Topeka Nineteen more Kansas public schools have failed to meet federal education benchmarks that determine such things as whether students are allowed to transfer or receive tutoring, according to data released Tuesday by state education officials.
Under the federal No Child Left Behind law, schools are required to make sufficient progress on improving test scores, graduation and attendance rates to achieve what is called "Adequate Yearly Progress." The goal is to have all students proficient in math and reading by 2014.
Schools that fail to meet the standards could be forced to do everything from providing tutoring for students to reorganizing. Those penalties only apply to Title I schools, which receive federal money to assist poor children.
School officials said the number of schools failing to meet the benchmarks grew by 19 between the 2003-04 and 2004-05 school years to 121. That's about 9 percent of the total number of schools in the state.
"It is not surprising at all that we would see the number of schools not making AYP increase as performance targets continue to climb," said Alexa Posny, deputy commissioner of education at the Kansas State Department of Education. "We are fortunate in Kansas that many of our schools perform at a high level, so the increase in schools not making AYP from year to year has been very small."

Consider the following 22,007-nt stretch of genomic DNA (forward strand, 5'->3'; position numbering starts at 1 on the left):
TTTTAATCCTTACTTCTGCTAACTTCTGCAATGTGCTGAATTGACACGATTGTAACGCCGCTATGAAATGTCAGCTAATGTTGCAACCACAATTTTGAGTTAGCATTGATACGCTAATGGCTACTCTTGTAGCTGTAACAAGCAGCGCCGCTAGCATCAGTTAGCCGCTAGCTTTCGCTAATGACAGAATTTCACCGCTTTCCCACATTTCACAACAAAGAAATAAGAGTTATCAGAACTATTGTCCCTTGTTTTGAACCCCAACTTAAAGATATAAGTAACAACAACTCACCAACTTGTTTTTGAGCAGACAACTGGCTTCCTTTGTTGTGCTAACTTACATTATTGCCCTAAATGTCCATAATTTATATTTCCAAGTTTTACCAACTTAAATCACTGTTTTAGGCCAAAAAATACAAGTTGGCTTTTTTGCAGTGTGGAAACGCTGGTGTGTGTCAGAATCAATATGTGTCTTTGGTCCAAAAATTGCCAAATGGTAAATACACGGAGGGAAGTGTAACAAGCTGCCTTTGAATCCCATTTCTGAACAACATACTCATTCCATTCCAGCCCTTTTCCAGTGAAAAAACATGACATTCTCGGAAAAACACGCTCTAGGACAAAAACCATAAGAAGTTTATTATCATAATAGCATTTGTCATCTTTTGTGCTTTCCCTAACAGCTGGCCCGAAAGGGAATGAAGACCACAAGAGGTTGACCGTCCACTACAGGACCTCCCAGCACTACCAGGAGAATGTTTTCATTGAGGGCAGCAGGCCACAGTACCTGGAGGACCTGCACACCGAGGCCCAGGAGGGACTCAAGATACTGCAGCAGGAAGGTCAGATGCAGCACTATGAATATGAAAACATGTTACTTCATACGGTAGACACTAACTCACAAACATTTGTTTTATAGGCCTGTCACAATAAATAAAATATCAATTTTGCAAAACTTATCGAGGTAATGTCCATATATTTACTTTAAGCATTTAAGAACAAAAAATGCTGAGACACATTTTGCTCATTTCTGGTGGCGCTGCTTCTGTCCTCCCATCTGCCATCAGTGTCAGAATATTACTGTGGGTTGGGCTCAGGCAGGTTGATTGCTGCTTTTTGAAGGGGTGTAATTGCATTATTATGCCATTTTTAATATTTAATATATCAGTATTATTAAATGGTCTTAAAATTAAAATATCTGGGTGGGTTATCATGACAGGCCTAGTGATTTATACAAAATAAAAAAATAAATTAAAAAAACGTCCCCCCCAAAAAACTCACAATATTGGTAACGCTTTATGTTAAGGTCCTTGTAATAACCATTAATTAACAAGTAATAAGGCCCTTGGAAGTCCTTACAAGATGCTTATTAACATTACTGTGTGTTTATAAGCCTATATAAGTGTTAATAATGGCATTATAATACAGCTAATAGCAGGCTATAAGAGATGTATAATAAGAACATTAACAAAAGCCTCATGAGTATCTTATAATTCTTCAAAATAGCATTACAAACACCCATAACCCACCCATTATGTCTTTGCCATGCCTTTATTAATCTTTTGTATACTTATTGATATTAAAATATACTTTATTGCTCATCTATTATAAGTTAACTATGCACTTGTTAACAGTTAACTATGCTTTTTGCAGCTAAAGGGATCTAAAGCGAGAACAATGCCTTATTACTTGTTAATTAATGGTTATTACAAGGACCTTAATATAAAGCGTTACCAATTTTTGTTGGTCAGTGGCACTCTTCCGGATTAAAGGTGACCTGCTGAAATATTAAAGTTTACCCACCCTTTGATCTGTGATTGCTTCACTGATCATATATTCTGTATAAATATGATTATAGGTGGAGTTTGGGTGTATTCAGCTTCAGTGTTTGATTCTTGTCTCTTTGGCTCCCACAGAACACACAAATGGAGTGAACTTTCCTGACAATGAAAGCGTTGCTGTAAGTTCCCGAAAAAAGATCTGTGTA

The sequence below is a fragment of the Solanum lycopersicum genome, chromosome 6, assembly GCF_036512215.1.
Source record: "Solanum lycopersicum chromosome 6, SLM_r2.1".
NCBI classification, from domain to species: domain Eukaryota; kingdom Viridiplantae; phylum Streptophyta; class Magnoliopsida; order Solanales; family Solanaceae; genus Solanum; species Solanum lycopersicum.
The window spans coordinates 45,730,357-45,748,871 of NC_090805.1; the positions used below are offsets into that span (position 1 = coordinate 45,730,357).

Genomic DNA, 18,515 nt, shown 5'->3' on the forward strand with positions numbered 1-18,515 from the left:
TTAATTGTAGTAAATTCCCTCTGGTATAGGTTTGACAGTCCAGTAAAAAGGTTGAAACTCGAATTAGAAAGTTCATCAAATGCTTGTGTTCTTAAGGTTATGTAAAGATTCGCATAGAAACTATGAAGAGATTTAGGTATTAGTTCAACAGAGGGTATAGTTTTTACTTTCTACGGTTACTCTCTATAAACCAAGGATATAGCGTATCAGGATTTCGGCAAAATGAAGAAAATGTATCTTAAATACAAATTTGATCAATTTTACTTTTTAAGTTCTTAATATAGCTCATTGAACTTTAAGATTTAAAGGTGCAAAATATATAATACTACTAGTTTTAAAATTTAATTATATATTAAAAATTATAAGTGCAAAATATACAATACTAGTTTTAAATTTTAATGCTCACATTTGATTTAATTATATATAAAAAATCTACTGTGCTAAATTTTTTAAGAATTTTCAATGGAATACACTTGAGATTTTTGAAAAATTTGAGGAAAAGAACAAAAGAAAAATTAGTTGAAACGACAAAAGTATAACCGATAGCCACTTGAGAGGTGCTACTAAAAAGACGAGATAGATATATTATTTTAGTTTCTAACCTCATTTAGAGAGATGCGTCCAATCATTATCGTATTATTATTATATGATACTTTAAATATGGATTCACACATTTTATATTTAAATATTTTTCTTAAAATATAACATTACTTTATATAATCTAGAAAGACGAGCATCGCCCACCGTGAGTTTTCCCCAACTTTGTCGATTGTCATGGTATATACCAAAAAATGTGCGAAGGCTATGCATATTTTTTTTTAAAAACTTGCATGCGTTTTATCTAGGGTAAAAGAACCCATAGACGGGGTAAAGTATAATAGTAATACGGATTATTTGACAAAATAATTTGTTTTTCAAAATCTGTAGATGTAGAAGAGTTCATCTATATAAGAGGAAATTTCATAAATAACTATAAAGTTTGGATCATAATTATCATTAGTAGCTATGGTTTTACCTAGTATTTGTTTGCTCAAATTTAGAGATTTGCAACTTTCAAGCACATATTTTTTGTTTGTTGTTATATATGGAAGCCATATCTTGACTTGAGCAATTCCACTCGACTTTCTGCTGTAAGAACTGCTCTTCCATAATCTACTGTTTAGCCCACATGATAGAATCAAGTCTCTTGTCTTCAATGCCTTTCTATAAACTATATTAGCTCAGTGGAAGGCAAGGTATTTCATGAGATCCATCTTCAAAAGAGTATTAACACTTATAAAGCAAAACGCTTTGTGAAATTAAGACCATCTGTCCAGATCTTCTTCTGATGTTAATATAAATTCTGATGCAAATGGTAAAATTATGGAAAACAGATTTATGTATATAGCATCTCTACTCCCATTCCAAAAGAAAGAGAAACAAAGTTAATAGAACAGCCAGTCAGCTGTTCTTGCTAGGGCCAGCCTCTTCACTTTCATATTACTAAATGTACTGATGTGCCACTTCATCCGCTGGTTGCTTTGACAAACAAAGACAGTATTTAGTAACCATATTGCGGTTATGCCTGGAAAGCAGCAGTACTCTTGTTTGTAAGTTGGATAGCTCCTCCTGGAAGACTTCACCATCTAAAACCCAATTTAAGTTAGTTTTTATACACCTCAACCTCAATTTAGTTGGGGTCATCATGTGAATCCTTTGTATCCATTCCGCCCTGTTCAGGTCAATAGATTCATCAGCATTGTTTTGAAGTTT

Newly appointed Education Commissioner Bob Corkins noted that state test scores showed that the achievement gap generally was narrowing between minority and nonminority students, as well as native and nonnative English speakers.
"This speaks well for the direction our state board has taken in endorsing rigorous academic standards, and for the work of our educators in the field in preparing students to meet those standards," he said in a news release.
One of the most notable improvements was among fifth-graders for whom English is a second language. Fourteen percent more of those students reached the proficient level on the reading portion of the state test.
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